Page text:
Audio Normalization: Should You Normalize Your Tracks?

Audio Normalization: Should You Normalize Your Tracks?

Audio normalization is an idea that comes up fairly typically for new producers.

It’s a music production process that’s been around because of the earliest days of digital audio, however, is it still relevant?

It’s not all the time simple to tell whether to apply normalization or to keep away from it completely—and getting it wrong could cause issues in your mix.

In this article, I’ll break down what audio normalization is, when to use it, and when to steer clear.

Let’s get began.

What’s an audio normalization?

Audio normalization is a process that increases the extent of a recording by a constant quantity so that it reaches a goal—or norm.

Normalization applies the identical level enhance to all the duration of an audio file.

Normalization is often used to scale the level of track or file to simply within its available maximum.

If that sounds sophisticated, all it means is that normalization brings up the quantity of a file to the maximum quantity based on the loudest point.

When to use audio normalization

Audio normalization might seem a bit quaint by modern standards. With all of the less invasive methods to extend a track’s acquire out there, why would you select to use normalization?

Some purposes come from the early days of digital audio.

Back then many parts had restricted efficiency when it came to dynamic vary and signal-to-noise ratio.

Normalizing the audio generally helped get the most effective results from primitive AD/DA converters.

Normalization is still a typical feature on hardware samplers that helps equalize the volume of various samples within the reminiscence.

It’s helpful in this situation as a result of the dynamic range and signal-to-noise ratio remain the same as they had been before.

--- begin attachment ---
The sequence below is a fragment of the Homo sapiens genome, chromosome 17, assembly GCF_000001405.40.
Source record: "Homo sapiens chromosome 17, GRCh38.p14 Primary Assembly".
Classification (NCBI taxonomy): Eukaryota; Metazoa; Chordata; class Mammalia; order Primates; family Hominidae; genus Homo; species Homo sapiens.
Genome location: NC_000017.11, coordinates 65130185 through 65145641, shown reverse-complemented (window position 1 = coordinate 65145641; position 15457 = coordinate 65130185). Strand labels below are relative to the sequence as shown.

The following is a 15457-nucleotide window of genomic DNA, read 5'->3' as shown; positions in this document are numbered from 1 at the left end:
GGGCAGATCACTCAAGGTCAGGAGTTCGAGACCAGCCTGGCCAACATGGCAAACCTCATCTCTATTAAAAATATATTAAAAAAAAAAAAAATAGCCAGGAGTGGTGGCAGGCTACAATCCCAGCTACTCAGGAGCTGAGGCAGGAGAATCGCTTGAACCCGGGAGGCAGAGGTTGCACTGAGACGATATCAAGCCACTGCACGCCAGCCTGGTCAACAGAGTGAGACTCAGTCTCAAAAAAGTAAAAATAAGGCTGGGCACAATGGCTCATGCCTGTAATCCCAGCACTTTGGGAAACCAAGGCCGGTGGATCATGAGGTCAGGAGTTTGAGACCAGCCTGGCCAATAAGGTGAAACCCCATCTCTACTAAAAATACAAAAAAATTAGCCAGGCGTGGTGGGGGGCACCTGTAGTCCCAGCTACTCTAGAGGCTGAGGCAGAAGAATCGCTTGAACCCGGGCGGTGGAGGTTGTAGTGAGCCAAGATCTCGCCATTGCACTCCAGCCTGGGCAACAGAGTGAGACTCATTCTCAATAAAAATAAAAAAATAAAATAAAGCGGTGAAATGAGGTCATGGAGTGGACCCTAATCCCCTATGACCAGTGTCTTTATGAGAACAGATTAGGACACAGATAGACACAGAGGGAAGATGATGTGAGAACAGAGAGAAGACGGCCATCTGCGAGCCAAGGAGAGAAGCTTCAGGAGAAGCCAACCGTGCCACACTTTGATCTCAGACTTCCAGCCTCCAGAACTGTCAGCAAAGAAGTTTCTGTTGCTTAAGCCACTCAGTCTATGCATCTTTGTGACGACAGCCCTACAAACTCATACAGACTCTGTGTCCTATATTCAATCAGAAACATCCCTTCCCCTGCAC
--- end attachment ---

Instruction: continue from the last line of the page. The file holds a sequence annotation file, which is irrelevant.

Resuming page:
You should utilize your sampler normalize to operate where needed as you construct patches and presets.

Why not use audio normalization

Normalization isn’t generally utilized in many music manufacturing situations outside of sampling.

It would seem like a convenient approach to bring tracks up to a great volume, however, there are many reasons why different strategies are a better choice.

1. Normalization is commonly destructive

DAWs revolutionized music manufacturing with their non-destructive workflow.

What does that imply? Consider a strip of reel-to-reel tape—to perform an edit you want to physically slice it with a razor!

After that, you couldn’t simply return to the unique. However, in your DAW you can simply drag the corners of the area out to restore the file.

Sadly some operations within the digital domain are still technically destructive.

Any time you create a new audio file, you commit to the adjustments you make. Normalization generally requires you to create a new version of the file with the gain change utilized.

In case you do that and discard the unique, you’re stuck with the normalized version!

2. Other strategies are better

Modern DAWs have many choices for changing the level of audio signals.

Since normalization is a continuing gain change, it works the same method as many different kinds of level adjustments.